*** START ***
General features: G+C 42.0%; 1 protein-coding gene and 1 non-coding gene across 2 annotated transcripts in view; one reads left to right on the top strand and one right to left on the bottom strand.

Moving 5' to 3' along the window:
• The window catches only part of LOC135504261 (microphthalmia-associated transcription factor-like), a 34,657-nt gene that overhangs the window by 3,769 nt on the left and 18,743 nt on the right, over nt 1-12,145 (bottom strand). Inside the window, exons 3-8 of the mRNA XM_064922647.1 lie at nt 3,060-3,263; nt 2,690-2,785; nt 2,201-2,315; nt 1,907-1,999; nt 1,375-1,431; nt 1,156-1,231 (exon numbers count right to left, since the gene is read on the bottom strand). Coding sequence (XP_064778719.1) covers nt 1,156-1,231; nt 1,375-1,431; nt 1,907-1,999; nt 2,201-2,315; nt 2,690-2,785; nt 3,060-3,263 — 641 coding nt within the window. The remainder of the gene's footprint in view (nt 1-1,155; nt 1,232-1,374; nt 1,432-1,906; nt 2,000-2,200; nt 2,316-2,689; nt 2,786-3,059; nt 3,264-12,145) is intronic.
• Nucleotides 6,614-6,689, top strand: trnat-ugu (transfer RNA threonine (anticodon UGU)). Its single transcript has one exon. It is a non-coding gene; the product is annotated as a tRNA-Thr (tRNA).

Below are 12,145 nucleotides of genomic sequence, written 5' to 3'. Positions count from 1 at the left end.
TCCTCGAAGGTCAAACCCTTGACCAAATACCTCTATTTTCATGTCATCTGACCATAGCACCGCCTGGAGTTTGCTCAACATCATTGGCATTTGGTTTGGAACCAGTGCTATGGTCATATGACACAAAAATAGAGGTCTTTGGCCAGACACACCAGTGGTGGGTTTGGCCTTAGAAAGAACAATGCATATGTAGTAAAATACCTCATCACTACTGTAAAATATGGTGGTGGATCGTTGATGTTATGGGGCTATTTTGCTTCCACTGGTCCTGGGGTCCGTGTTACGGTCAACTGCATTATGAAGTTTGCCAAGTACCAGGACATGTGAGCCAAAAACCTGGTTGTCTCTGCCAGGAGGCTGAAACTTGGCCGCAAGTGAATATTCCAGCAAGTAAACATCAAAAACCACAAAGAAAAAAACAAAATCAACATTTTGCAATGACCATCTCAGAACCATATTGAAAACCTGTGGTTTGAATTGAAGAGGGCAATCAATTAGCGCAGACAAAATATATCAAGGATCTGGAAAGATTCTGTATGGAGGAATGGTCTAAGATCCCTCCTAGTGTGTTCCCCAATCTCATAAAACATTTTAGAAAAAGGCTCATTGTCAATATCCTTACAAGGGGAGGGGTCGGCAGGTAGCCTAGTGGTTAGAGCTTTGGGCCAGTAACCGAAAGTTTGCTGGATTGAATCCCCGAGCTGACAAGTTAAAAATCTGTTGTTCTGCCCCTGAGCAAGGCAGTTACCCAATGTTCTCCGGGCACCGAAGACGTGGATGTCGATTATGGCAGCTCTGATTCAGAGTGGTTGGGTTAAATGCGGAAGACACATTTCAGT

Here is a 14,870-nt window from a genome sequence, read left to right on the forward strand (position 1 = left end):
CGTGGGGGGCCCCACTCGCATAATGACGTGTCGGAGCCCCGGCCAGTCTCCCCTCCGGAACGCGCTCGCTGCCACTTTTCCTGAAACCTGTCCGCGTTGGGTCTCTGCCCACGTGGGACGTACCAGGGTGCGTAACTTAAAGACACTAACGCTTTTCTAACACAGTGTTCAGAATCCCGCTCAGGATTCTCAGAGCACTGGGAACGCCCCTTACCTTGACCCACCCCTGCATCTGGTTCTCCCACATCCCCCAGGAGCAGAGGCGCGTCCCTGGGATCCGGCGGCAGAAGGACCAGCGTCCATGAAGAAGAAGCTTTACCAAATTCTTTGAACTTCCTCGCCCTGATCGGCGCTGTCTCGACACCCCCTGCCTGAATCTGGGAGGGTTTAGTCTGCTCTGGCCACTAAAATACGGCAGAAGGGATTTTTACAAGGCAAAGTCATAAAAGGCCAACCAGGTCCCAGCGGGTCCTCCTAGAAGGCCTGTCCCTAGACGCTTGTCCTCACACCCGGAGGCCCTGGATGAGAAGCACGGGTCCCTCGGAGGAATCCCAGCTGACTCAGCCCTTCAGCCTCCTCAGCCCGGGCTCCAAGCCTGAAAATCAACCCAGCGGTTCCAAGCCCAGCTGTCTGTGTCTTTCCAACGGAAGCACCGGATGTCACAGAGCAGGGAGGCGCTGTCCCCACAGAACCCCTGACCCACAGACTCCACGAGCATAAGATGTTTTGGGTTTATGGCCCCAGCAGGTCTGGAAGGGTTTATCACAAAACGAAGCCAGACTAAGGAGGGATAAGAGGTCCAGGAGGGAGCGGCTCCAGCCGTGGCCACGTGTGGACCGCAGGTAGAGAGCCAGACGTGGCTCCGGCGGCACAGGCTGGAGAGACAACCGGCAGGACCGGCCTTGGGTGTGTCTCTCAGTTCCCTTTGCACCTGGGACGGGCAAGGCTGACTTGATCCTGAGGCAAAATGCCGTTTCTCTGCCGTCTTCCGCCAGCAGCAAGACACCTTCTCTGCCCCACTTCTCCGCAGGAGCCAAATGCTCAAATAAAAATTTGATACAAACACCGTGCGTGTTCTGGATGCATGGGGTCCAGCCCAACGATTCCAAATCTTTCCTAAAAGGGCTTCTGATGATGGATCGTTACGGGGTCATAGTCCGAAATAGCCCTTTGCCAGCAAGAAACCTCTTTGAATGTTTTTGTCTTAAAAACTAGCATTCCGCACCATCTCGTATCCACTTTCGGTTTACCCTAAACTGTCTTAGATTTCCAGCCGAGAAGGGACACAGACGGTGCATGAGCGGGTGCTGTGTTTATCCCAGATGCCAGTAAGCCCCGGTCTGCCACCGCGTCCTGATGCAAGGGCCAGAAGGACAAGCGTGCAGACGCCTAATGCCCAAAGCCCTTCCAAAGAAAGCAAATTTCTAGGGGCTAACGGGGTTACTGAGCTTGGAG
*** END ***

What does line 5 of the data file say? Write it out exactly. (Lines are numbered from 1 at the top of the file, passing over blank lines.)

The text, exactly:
Below are 12,145 nucleotides of genomic sequence, written 5' to 3'. Positions count from 1 at the left end.